What To Expect: Mets 2B Dilson Herrera

The Mets, spiraling toward their sixth consecutive losing season, lost one of their best hitters Thursday night when second baseman Daniel Murphy went on the disabled list because of a right calf injury.

Dilson Herrera

Dilson Herrera (Photo by Mike Janes).

In his stead, the Mets reached down to Double-A Binghamton to call up Dilson Herrera, part of the return for sending Marlon Byrd to Pittsburgh on Aug. 27, 2013. Righthanded reliever Vic Black also came to New York in that trade.

Herrera, 20, will get the majority of playing time as Murphy’s injury allows the Mets to see if Herrera is a viable option as soon as 2015. That would enable the Mets to cash in one of their more marketable—and expensive—players for more assets.


When the Pirates signed Herrera out of Colombia in 2010, they used him at third base in the Venezuelan Summer League but shifted him to second when he reached the States in 2012. A high-energy player, Herrera is working through the kinks of a still-new-to-him position, as some  managers who saw him in 2013 in the South Atlantic League felt his actions were stiff.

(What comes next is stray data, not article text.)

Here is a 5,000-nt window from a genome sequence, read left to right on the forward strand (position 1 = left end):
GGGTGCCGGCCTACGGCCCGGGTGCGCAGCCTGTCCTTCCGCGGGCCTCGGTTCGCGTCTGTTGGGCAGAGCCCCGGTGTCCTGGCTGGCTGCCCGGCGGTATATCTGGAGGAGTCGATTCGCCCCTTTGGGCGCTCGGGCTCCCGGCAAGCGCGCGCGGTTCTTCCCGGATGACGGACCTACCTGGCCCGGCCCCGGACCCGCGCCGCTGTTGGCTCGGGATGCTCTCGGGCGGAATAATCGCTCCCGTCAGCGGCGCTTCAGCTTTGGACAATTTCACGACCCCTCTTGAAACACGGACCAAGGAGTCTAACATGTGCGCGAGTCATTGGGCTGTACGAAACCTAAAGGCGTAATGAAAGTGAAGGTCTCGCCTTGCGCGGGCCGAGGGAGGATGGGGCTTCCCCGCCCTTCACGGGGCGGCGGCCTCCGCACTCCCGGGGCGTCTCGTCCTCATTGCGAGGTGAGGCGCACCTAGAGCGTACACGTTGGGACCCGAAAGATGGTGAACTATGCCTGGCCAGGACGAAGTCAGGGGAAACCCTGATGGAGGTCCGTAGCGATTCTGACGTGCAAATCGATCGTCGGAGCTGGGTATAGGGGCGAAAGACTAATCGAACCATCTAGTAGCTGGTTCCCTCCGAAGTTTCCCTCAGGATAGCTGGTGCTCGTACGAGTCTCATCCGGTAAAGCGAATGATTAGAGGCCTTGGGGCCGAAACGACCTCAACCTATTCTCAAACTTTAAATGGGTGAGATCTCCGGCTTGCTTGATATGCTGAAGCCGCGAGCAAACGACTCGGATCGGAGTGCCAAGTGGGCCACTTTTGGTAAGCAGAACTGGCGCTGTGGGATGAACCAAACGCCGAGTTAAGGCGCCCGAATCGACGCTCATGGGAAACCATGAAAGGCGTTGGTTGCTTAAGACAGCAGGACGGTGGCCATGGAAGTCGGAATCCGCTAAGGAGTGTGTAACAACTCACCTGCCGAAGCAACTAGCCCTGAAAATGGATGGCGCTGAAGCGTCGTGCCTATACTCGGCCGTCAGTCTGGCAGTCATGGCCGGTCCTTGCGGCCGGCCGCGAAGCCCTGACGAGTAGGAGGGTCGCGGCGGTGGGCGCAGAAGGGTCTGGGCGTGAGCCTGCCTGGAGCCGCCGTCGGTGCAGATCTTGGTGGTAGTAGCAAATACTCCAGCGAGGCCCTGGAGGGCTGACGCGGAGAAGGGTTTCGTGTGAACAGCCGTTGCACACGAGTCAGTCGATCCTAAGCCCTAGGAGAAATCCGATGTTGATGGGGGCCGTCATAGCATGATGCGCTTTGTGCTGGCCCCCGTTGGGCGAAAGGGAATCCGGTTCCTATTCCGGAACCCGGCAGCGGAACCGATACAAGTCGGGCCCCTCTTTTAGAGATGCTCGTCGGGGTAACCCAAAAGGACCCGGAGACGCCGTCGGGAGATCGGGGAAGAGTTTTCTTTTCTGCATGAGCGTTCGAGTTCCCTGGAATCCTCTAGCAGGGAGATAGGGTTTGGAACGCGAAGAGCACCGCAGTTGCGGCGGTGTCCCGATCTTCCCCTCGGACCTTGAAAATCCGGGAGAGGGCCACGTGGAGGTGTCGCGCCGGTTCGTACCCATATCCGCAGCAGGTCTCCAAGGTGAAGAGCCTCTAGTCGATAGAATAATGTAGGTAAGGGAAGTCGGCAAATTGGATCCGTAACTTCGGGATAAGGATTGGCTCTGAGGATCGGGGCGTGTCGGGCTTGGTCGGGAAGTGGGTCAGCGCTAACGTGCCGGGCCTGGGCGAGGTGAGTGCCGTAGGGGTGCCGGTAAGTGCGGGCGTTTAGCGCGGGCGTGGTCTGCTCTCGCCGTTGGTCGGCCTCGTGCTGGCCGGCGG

Like Murphy, where Herrera really makes his bones is at bat. A line drive, gap-to-gap hitter, the righthanded Herrera slashed .323/.379/.479 at high Class A St. Lucie and Double-A Binghamton before his callup.

Evaluators tagged him for average power and he has 51 extra-base hits this season among his 169 knocks, including 33 doubles. Just 5-foot-10, 150 pounds, Herrera generates his extra-base pop with super-quick hands and above-average bat speed, combined with an aggressive swing. Herrera uses his core and strong lower half to gain leverage and make hard contact.


With the rosters expanding Monday, it follows that Herrera will remain with the club the remainder of the season, but it’s unclear how much playing time he’d get when Murphy returns. If Herrera hits as he has and performs creditably, at the very least the Mets will have an option to trade Murphy.

Given playing time, Herrera could boost a fantasy team’s average and provide some power. He’s not a burner but an efficient stolen-base threat (65 of 90 in his minor league career). In fantasy simulation formats that factor defensive ability, Herrera might not be much of upgrade from Murphy.